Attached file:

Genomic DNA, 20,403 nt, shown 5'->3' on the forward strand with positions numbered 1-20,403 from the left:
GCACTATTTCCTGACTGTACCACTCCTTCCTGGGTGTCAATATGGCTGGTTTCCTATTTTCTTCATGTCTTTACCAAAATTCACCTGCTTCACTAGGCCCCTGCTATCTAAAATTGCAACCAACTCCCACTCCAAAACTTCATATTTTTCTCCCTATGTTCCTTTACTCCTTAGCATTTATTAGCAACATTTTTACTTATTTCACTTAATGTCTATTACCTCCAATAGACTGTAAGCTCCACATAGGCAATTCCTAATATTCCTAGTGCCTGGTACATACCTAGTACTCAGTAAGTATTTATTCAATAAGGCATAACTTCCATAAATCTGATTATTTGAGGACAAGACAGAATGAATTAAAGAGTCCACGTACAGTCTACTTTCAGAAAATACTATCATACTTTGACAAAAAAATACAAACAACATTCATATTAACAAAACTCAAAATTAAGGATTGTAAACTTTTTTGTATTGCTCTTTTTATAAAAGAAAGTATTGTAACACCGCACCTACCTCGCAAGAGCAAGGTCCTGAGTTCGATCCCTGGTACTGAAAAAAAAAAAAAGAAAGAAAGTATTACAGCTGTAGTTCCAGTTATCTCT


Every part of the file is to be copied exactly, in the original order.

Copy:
Genomic DNA, 20,403 nt, shown 5'->3' on the forward strand with positions numbered 1-20,403 from the left:
GCACTATTTCCTGACTGTACCACTCCTTCCTGGGTGTCAATATGGCTGGTTTCCTATTTTCTTCATGTCTTTACCAAAATTCACCTGCTTCACTAGGCCCCTGCTATCTAAAATTGCAACCAACTCCCACTCCAAAACTTCATATTTTTCTCCCTATGTTCCTTTACTCCTTAGCATTTATTAGCAACATTTTTACTTATTTCACTTAATGTCTATTACCTCCAATAGACTGTAAGCTCCACATAGGCAATTCCTAATATTCCTAGTGCCTGGTACATACCTAGTACTCAGTAAGTATTTATTCAATAAGGCATAACTTCCATAAATCTGATTATTTGAGGACAAGACAGAATGAATTAAAGAGTCCACGTACAGTCTACTTTCAGAAAATACTATCATACTTTGACAAAAAAATACAAACAACATTCATATTAACAAAACTCAAAATTAAGGATTGTAAACTTTTTTGTATTGCTCTTTTTATAAAAGAAAGTATTGTAACACCGCACCTACCTCGCAAGAGCAAGGTCCTGAGTTCGATCCCTGGTACTGAAAAAAAAAAAAAGAAAGAAAGTATTACAGCTGTAGTTCCAGTTATCTCT